ohpinamake 2022

June 21, 2022 - June 21, 2022

The inaugural recipient of ohpinamake.


It is our pleasure to announce the inaugural recipient of ohpinamake.

ohpinamake is an award for Indigenous artists whose territories intersect with the current colonial borders of Canada.

The name, ohpinamake, was brought forward by
 Elders and authors Louise Bernice Halfe and Maria Campbell,
 alongside artist and educator, Ruth Cuthand.

ohpinamake means “to lift others” in nêhiyawêwin.

The award is made possible through the partnership of Jim Knock (BE ‘76) and Marian Knock with the University of Saskatchewan. The partnership was established with the express purpose of creating an award that acknowledges the unique capacity of art to bridge differences, but also to make things different.

The artist chosen must clearly engage in a practice that ‘lifts others’. This can be understood as active social practice or as the production of art works that elevate Indigenous world-sense and create community. It can also be modeling behaviour that supports others in truly relational ways.

This year’s recipient was chosen by a jury of exceptional cultural workers and community members:
Camille Georgeson-Usher
Tarah Hogue
France Trepannier

Throughout this process we have endeavoured to remove the systemic barriers that keep Indigenous artists and others from accessing opportunities like this. We will continue to develop both the processes of application, adjudication, and the possible outcomes of ohpinamake over these next five years.

In this spirit of openness, clarity of intention, and to further mark this inaugural year, the jury has made a series of special mentions of 6 additional applicants.

This decision was further supported by Jim and Marian Knock ensuring that each of these artists will receive a $1000.00 cash prize as well as have their work included in an exhibition on the University of Saskatchewan Campus, in lower Place Riel.

This event is made possible through the support of 
the Office of the Vice Provost Indigenous Engagement,
 Gordon Oakes Red Bear Student Centre, and the Mistatimōk Committee.


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KC Adams is a Winnipeg-based artist who graduated from Concordia University with a B.F.A in studio arts. Adams has had several solo exhibitions, group exhibitions and been in three biennales including the PHOTOQUAI: Biennale des images du monde in Paris, France. Adams participated in residencies at the Banff Centre, the Confederation Art Centre in Charlottetown, the National Museum of the American Indian and the Parramatta Arts Gallery in Australia. Her work is in many permanent collections Nationally and Internationally. Twenty pieces from the Cyborg Hybrid series are in the permanent collection of the National Art Gallery in Ottawa and four trees from Birch Bark Ltd, are in the collection of the Canadian Consulate of Australia, NSW. She was the scenic designer for the Royal Winnipeg Ballet’s Going Home Star: Truth and Reconciliation. She helped design a 30-foot public art sculpture called Niimamaa for the Winnipeg Forks and a piece for the United Way of Winnipeg called Community. Adams was awarded the Winnipeg Arts Council’s Making A Mark Award and Canada's Senate 150 medal recipient for her accomplishments with her Perception Photo Series. KC is now an author with her book Perception: A Photo Series that Quill & Quire. chose as one of 2019 Books of the Year.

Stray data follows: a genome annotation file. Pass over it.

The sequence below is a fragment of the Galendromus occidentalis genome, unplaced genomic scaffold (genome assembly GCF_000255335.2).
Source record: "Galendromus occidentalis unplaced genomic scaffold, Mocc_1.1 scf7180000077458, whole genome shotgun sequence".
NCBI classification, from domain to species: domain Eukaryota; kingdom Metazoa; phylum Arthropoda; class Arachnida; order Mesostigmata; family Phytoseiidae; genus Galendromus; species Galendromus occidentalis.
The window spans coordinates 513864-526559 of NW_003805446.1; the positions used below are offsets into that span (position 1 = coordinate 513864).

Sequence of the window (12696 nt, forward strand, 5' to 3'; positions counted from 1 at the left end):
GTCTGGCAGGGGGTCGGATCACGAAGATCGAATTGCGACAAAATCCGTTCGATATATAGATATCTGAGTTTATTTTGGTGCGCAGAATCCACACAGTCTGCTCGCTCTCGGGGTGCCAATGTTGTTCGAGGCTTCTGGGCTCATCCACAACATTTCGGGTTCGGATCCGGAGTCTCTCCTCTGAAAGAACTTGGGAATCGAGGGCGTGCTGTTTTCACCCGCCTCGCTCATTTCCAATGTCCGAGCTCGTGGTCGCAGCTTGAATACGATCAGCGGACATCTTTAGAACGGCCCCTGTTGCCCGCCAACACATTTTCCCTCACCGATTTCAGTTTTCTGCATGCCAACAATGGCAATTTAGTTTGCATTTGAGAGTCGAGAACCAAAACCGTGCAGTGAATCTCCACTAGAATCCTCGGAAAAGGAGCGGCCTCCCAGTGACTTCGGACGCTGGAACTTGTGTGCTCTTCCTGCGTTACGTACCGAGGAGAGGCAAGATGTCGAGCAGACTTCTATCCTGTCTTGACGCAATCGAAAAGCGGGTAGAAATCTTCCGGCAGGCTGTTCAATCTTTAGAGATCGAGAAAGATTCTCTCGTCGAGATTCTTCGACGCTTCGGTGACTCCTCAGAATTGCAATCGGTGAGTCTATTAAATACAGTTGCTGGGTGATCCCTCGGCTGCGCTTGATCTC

Camille Georgeson-Usher is a Coast Salish / Sahtu Dene / Scottish scholar, artist, and writer from Galiano Island, British Columbia. Usher completed her MA in Art History at Concordia University and is currently a PhD candidate at Queen’s University in Cultural Studies. In addition to her academic work, she is the Executive Director of the Indigenous Curatorial Collective/ Collectif des commissaires autochtones and has worked as an arts programmer in a variety of arts institutions in both Quebec and Ontario. She is a practicing artist with special interest in art in public spaces and is an independent curator; sits on the Boards of Artspace in Peterborough, Toronto Biennial of Art, and the Galiano Literary Festival; and is on the Indigenous Education Council at Ontario College of Art & Design University, (OCADU).


Tarah Hogue is Curator (Indigenous Art) at Remai Modern. A citizen of the Métis Nation with settler ancestry, Hogue was raised on the border between Treaty 6 and 7 territories in Red Deer, Alberta. Her recent exhibitions include Adrian Stimson: Maanipokaa’iini (2022), An apology, a pill, a ritual, a resistance (2021), co-curated with Aileen Burns and Johan Lundh, and lineages and land bases (2020) at the Vancouver Art Gallery. In 2019, Hogue received the Hnatyshyn Foundation – TD Bank Group Award for Emerging Curator of Contemporary Canadian Art. She has authored catalogue essays for artists such as Maureen Gruben, Tania Willard, Henry Tsang and Jin-me Yoon, and her writing has been published in C Magazine, Canadian Art, The Capilano Review and elsewhere. Hogue is co-chair of the Indigenous Curatorial Collective’s board of directors and is a co-founder of Shushkitew Collective.
NB Photo Credit: Rachel Topham